Last summer, Steven Spielberg and George Lucas predicted the death of the film industry as we know it. Gone will be the days of quiet, independent films at the box office that enjoy a short and successful (or not) run at the theaters before consumers are able to purchase for home viewing. The delineation between film and TV will be nonexistent; there will simply be content, and the consumer will choose the medium and venue by which to take in their entertainment. The theater experience will be akin to that of a Broadway show, with high ticket prices to see long-standing, tentpole fare in one-of-a-kind ways. And while I’m not quite as radical in my views of the future for film, the realization donned on me that these two directors aren’t as far off as I thought.
Like many film fanatics, I ventured out to see David Fincher’s new psychological thriller, Gone Girl, this weekend. Yes, I loved it as much as Ryan did, but what stuck with me almost as much as the film was the new identity of the theater I viewed it in. I saw Gone Girl at AMC Marlton 8, a newly renovated multiplex that features plush, leather recliners, gourmet concessions, and the latest in audio and visual theater technology.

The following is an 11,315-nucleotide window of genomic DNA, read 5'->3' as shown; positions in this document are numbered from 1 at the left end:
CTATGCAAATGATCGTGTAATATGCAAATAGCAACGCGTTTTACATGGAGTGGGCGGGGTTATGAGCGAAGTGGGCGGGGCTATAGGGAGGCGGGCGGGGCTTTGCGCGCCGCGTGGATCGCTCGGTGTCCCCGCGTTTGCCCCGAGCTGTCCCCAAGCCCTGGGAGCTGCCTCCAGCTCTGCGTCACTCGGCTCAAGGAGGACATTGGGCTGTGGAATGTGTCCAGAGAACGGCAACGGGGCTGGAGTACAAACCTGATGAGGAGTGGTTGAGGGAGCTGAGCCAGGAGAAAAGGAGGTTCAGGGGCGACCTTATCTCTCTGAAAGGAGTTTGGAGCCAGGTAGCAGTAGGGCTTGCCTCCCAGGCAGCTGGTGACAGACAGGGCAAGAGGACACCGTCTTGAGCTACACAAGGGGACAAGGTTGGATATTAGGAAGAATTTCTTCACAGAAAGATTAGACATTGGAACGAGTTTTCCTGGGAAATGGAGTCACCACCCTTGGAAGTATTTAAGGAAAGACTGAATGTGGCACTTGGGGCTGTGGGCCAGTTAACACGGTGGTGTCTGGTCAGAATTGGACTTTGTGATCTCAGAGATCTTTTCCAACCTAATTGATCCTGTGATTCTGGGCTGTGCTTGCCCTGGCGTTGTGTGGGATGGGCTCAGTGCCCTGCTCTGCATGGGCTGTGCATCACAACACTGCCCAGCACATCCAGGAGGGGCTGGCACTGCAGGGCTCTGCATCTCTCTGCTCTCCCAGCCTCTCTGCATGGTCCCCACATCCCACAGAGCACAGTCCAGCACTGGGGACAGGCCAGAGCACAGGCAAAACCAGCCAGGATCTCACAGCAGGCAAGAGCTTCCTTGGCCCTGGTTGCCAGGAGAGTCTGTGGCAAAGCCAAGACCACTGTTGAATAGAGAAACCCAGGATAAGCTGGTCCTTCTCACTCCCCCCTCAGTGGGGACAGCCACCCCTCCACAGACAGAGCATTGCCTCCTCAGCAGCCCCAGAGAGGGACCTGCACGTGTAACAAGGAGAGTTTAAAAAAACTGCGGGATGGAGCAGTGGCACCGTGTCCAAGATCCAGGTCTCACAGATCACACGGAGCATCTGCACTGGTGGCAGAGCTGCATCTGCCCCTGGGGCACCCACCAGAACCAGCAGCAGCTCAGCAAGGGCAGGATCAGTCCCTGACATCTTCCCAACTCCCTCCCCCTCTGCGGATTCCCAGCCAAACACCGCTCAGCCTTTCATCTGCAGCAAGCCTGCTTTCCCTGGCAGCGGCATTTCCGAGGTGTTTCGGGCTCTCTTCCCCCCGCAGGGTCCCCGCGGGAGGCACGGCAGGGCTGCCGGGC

It exemplified everything that’s magical about movies (big screens, experiencing great films with a live audience), but without the collateral damage (uncomfortable seating where everyone is on top of each other, stale concessions priced at a premium, I could go on). The amenities come at a price, but the theater experience was downright fantastic and one I will gladly patronize in the future, with the exception of Christopher Nolan’s sci-fi epic, Interstellar.
Because Interstellar features IMAX footage, I will be finding the biggest IMAX screen I can to enjoy it, most likely the United Artists IMAX in King of Prussia, where I enjoyed Gravity in IMAX 3D last year. That is to say, the film industry will get me out of the comfort of my home theater once again to pay a premium for a flick I could easily consume much more comfortably and inexpensively a few months later. Why? Because the theater is once again a superior experience, unlike it has been in recent memory.
The future of the movie theater has abstracted itself from the need for exclusive, blockbuster-grade content. The ticket price now rests on the quality of the experience to combat emerging trends in how people consume their entertainment. And if the business continues to improve upon this model, you won’t hear the general public saying, “meh, I’ll wait for Redbox,” nearly as often.